The month of May, dedicated as it is to the Blessed Virgin Mary, presents us with an opportunity to reflect upon the readiness of Our Lady to say yes to God. In the annunciation of the Lord’s will by the message of an angel, the young Mary freely and completely gave herself to God. This act we call her fiat, taken from the Latin phrase of scripture: Fiat mihi secundum verbum tuum; let it be done unto me according to thy word (Lk. 1:38). Mary’s yes to the Lord made possible the great act of the incarnation—the coming amongst us of the Word made Flesh; the person of Jesus Christ. Mary’s selfless act of obedience undid the selfish act of disobedience of Eve, and it is for this reason that the Fathers of the Church often call Mary the new or second Eve.
In fact that yes to the call of the Lord reveals to us a pattern for the life of every Christian. We are each called to submit ourselves to the will of God, not out of some blind obedience to an unseen master, but out of love for the one who through love has offered us eternal life. The sacrificial action of Christ on the Cross, which we celebrated in those sacred days of Holy Week, is first of all an act of love. Authentic sacrifice, and in this case the sacrifice of one’s own life, is always an act of love for another; the setting aside of one’s own devices and desires in order to serve. Sacrifice is, we might say, the ultimate act of Christian service or charity: Love one another as I have loved you (Jn 13:34).
This sacrificial living—the free offering of oneself for the other—is demonstrated in all sorts of ways in the life of the Church. We see it in the sacrament of baptism, where death to self is a prerequisite to the new life we are given. We see it also in the sacrament of the Most Holy Eucharist. We see it in the love of one man for one woman in marriage; in the sacrificial love of parents for children; in the choices we make on a daily basis to live the moral life; in the vows taken by men and women who consecrate themselves to Christ and the service of the Church in the Religious life. In a very particular way, however, the life of sacrifice is to be found in the life of the Priest. It is the Priest who, standing in the very person of Christ, is most closely conformed to the life of Christ and thus also to the sacrifice enacted by Christ on the altar of the Cross. The Priest is the one who offers sacrifice not simply in the offering of the bread and wine of the Eucharist, but also by his life; offering himself through celibate living with what the Church describes as “an undivided heart” in the service of God and the Church. The Priest is, to take the image of the Gospel given us this Sunday, the one who models his life on that of Christ the Good Shepherd; the one who lays down his life for his sheep (cf. Jn 10:11).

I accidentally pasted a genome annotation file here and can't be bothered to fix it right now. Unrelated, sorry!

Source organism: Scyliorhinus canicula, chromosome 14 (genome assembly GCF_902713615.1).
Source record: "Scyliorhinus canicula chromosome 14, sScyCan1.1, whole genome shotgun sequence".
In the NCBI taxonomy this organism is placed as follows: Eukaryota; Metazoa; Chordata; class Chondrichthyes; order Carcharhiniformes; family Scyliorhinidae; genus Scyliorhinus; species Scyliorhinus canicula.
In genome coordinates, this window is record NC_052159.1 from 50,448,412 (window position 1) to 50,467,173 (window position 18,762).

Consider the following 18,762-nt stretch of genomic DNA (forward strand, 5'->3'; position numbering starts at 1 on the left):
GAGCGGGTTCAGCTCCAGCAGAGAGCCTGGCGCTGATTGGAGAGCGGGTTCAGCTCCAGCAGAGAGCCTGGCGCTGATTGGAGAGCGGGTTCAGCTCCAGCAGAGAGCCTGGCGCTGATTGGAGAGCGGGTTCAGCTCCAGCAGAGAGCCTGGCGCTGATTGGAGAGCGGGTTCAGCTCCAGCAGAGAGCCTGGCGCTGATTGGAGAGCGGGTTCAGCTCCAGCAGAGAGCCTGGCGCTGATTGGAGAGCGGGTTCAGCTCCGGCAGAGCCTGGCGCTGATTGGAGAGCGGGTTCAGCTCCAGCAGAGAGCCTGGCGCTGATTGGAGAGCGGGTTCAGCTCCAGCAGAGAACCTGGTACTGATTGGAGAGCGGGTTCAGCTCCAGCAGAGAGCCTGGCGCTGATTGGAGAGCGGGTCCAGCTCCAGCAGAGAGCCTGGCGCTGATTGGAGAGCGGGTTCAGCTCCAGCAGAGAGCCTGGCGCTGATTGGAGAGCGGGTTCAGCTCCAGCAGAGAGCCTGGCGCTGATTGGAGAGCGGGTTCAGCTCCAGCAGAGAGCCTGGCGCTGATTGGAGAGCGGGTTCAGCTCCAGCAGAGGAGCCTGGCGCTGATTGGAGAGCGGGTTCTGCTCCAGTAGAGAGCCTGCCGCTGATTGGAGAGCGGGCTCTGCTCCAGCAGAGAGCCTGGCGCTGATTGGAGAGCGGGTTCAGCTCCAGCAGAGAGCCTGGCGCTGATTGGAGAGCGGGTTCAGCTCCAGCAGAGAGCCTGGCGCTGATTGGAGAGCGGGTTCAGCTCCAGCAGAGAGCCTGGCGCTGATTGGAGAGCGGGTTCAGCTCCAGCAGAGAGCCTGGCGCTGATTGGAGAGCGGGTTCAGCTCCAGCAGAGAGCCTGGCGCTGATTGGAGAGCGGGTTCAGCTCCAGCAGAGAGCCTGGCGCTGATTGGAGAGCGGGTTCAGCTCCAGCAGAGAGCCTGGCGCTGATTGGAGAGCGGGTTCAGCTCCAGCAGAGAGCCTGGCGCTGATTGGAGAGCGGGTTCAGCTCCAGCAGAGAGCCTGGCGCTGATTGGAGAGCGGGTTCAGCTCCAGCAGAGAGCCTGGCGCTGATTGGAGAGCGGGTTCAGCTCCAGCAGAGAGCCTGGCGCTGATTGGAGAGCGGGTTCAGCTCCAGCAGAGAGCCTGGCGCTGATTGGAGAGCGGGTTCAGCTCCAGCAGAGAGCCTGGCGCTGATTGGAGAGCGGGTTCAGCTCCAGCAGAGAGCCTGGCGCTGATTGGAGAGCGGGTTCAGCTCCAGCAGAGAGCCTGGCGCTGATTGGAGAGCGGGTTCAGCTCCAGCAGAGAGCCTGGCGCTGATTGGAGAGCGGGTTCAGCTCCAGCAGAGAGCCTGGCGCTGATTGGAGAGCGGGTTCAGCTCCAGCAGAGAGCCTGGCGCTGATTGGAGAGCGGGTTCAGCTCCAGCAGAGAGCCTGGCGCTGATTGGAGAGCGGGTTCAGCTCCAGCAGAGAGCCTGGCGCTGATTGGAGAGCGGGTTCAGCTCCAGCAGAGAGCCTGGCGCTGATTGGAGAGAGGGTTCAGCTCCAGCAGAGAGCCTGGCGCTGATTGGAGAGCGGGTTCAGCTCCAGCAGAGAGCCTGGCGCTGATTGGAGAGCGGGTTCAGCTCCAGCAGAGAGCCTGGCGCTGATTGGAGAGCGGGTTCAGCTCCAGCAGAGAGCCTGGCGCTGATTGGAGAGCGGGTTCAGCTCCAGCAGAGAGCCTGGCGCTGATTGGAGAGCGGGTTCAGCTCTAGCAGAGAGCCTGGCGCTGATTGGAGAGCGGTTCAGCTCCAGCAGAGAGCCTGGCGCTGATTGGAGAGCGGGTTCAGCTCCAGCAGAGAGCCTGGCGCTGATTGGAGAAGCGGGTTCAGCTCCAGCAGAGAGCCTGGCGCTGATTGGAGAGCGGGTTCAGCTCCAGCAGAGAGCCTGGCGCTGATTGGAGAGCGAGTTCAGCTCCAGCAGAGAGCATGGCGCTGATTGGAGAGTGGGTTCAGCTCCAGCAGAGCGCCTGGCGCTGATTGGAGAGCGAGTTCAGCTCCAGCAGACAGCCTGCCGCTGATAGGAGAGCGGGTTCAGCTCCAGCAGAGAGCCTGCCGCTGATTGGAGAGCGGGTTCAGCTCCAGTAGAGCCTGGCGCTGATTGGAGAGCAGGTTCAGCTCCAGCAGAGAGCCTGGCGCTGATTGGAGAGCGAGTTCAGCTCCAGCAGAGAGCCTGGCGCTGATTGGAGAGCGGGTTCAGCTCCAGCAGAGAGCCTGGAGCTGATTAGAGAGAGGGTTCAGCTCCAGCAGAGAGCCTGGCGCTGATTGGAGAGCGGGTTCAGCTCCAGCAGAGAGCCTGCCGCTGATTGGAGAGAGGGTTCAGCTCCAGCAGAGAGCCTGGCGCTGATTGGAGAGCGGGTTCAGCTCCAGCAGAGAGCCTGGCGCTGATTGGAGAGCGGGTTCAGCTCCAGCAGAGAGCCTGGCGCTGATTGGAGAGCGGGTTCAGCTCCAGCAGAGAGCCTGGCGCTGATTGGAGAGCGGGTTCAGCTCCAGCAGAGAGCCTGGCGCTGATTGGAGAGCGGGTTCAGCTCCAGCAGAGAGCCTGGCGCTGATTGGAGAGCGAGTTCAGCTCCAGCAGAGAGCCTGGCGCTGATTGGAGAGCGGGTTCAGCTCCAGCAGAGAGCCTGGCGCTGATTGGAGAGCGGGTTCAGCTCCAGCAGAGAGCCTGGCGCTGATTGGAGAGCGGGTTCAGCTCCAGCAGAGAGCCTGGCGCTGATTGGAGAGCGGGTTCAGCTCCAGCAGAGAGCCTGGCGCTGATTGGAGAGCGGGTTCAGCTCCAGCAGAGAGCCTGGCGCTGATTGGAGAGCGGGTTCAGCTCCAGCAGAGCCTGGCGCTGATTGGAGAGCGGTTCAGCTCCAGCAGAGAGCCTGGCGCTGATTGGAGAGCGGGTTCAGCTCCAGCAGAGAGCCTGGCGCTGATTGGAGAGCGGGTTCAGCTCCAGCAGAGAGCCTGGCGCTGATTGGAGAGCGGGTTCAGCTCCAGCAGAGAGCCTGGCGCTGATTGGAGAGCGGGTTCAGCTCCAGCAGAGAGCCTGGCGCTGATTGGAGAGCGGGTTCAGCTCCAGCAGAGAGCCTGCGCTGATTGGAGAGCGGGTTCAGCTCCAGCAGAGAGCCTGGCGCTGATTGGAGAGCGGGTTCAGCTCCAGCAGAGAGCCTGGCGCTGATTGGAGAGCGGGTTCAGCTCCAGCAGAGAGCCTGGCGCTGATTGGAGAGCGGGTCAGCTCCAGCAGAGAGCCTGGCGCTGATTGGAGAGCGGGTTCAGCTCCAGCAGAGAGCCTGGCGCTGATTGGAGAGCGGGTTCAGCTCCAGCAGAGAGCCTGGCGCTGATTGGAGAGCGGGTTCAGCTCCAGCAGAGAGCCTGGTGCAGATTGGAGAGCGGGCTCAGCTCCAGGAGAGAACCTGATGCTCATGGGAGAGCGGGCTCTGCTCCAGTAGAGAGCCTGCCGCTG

We are, in this country and in the West as a whole, experiencing something of a crisis in terms of priestly identity and of vocations to the Sacred Priesthood. That is not to say that God is not calling men to serve as priests—to give themselves in sacrificial service in this way—but rather that our society and culture (even, sadly, within the Church) has gradually learned to block out and ignore that call. It is an injustice that many young men are no longer even presented with the opportunity truly to discern if this is the life to which they are called by God. Many families—even good Christian families—pray for an increase in vocations to the Sacred Priesthood, but deep-down wish for a Priest to come from another family, another home.
The decision to offer oneself for the Priesthood is not an easy one, but it is easier than living a life other than the one to which one has been called. We owe it to God, to ourselves, and to the wider Church, to truly pray for and encourage the boys and men of our parishes to offer themselves for this life: a life that is marked by sacrifice, but through that also marked by a joy and peace that comes from doing the Lord’s will.
For this reason from this Sunday, at the conclusion of the Bidding Prayers, we will introduce a short prayer for vocations to the Sacred Priesthood. In a parish dedicated to the Holy Family it is particularly fitting that we seek to serve the family of the Church in this way, and at the same time encourage within the families of our parish a truly Christian culture of vocations; one that desires priests to be raised up and sent out from our own homes. We will pray: Lord, send us priests. Lord, send us holy priests. Lord, send us many holy priests. I encourage you to say this with true fervour, and to remember and pray it regularly; perhaps especially when you see one of our young men or boys and think “He’d make a fine priest.” Pray also that all priests might be renewed in the spirit of Christ the Good Shepherd, to serve more freely and willingly the flock entrusted to them.
It may be that you, your son, or grandson, has a vocation to the Sacred Priesthood, or at least a niggling sense that the Lord is calling you or them to serve him in a particular way. If you hear the voice of God calling, do not silence it. Be open to the way of life to which the Lord is calling each of us, and “ask the Lord of the harvest to send out workers into his harvest” so that the life of Christ might be better known and more faithfully lived in the Church and in the world (Mt. 9:38).